Use this URL to cite or link to this record in EThOS: http://ethos.bl.uk/OrderDetails.do?uin=uk.bl.ethos.574541
Title: A constructed wetland for treatment of marine aquaculture wastewater
Author: Webb, Julie Marie
Awarding Body: Bangor University
Current Institution: Bangor University
Date of Award: 2012
Availability of Full Text:
Access through EThOS:
Abstract:
This study sought to assess the potential of Salicornia europaea (L) agg. to act as biofilter for nitrogen and phosphorus and to determine its suitability as a halophytic replacement for emergent macrophyte species ego Typhus, Juncus in a constructed wetland (CW) for treatment of wastewater produced by a commercially-operating marine fish and shrimp recirculating aquaculture system (RAS). Assessment included, defining an ideal nitrogen concentration for optimum plant growth and nutrient removal; designing and running a pilot scale CW and evaluating its efficiency through quantification of N and P in the influent and effluent and measurement of plant biomass and tissue nitrogen and phosphorus content, with particular attention given to the impact of regular harvests on CW efficiency. Further investigations focussed on the effect of planting on nutrient removal rates, comparing the performance of planted beds to unplanted controls and looking into the effect of planting density on removal rates and yield. Under experimental conditions, at 2 mmol N r', or less, plants had inhibited growth and showed signs of nitrogen deficiency. In contrast, plants grown at 4 and 6 mmol N r' showed signs of an excess of available nitrogen. Treatment nitrogen levels> 2 mmol N r' had little effect on above-ground tissue N content of S. europaea which would indicate that a plants capacity to sequester nitrogen is finite and has to be assessed in relation to its biomass. Application of nitrogen concentrations up to 4 mmol r' would promote production of the most nitrogen rich part of a Salicornia plant, thereby increasing N removal rates and yield of the most commercially valuable part of the plant. When processing fish farm wastewater at ambient concentrations (93 to 439 umol r' TDIN and 34 to 90 umol r' DIP) the pilot-scale constructed wetland planted with S. europaea was highly effective, removing 97 to 100 % TDIN and 41 to 88 % DIP. The addition of ammonium nitrate fertiliser to the fish farm effluent (increasing TDIN loading from 16.9 ± 4.6 mmol m·2 d-I to 139.0 ± 61.2 mmol N m2 d-I) saw CW performance drop to 30 to 58 % TDIN and 19 to 40 % DIP. However, overall assimilation (max. 263 mmol m-2 d-I) of nitrogen by the CW was significantly higher than that reported under ambient N loading. Over the entire 88 day experiment, the CW removed in total 1.28 ± 0.05 mol N m-2 and 0.11 ± 0.01 mol P m-2. Plant uptake accounted for 85% of total N and 73 % of total P removed. The mean nitrogen content in the tissues of the root, shoot and re-growth of S. europaea were all significantly different from each other, 0.61 ± 0.14, 0.80 ± 0.23 and 1.27 ± 0.36 mmol g-I (root, shoot and re-growth respectively), with highest levels measured in the re- growth. A significant 297 DW g m-2 biomass response to addition of inorganic N could be an indication that plant growth was limited by available nitrogen under ambient loading. Croppping was found to reduce CW performance but encouraged production of the succulent tips preferred by the food market whilst removing nitrogen and phosphorus bound in plant tissues from the CW in exchange for an economic return. By comparison, un-cropped had a greater seed yield and uptake potential. When processing fish farm wastewater at ambient TDIN concentrations between 745 to 4087 umol r' the presence of plants within the beds did significantly improve TDIN uptake over the control beds, the removal rates reflected this and the control beds managed 19.9 ± 18.7 mmol m-2 d-I whilst planted beds removed 62.0 ± 25.5 mmol m-2 d-I TDIN over the experimental period. TDIN removal efficiencies ranged between 34 and 73 % for the planted beds and between 0 and 41 % for the unplanted control beds. Planting density had no apparent effect on the rate of TDIN removal. Planted beds produced a yield of 2.6 ±1.1 and 2.2 ± 0.7 FW kg m-2 (high and mid respectively) VI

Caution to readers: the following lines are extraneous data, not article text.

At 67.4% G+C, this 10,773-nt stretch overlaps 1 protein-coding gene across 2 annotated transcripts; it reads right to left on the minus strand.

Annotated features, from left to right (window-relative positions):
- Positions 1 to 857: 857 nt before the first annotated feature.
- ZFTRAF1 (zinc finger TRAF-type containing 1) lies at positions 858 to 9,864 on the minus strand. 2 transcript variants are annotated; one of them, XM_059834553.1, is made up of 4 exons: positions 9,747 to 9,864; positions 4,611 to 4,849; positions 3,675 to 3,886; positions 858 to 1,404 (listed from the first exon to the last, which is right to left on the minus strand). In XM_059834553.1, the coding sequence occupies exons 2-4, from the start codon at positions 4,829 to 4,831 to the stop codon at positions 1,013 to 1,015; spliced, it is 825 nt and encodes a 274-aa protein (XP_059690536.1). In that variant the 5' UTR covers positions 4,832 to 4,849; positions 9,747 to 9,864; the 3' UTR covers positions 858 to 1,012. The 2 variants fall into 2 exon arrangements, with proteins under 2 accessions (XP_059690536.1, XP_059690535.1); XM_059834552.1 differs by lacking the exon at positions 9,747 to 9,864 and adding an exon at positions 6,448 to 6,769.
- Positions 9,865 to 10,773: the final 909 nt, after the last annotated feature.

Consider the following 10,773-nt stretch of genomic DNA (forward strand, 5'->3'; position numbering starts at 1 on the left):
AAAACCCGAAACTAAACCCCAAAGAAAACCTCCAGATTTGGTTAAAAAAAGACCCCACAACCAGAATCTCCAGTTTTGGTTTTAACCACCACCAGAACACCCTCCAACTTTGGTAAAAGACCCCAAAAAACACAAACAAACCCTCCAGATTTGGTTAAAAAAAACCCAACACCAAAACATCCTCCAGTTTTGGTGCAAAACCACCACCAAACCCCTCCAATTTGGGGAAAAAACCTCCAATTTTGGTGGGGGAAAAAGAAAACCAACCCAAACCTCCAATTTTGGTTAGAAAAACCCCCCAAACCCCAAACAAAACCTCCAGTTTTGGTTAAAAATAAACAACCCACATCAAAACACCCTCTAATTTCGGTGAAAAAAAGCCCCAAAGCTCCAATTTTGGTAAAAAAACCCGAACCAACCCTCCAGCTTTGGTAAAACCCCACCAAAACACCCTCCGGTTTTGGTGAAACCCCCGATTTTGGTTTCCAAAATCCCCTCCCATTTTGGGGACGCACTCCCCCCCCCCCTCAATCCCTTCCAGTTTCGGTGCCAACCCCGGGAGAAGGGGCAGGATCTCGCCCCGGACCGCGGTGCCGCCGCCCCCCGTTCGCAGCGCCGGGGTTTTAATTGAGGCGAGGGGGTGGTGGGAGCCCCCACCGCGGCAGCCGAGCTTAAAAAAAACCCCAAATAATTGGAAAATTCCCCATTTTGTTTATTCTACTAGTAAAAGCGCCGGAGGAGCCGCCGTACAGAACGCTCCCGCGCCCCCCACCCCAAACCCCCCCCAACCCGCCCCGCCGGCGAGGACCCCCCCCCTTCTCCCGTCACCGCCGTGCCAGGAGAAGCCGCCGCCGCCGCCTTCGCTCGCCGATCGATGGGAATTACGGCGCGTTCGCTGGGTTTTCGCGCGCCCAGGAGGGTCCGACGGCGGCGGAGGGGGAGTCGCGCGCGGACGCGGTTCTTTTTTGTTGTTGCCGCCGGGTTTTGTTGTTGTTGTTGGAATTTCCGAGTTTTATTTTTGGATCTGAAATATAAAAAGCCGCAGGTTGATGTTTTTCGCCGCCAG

Supervisor: Not available Sponsor: Not available
Qualification Name: Thesis (Ph.D.) Qualification Level: Doctoral
EThOS ID: uk.bl.ethos.574541  DOI: Not available
Share: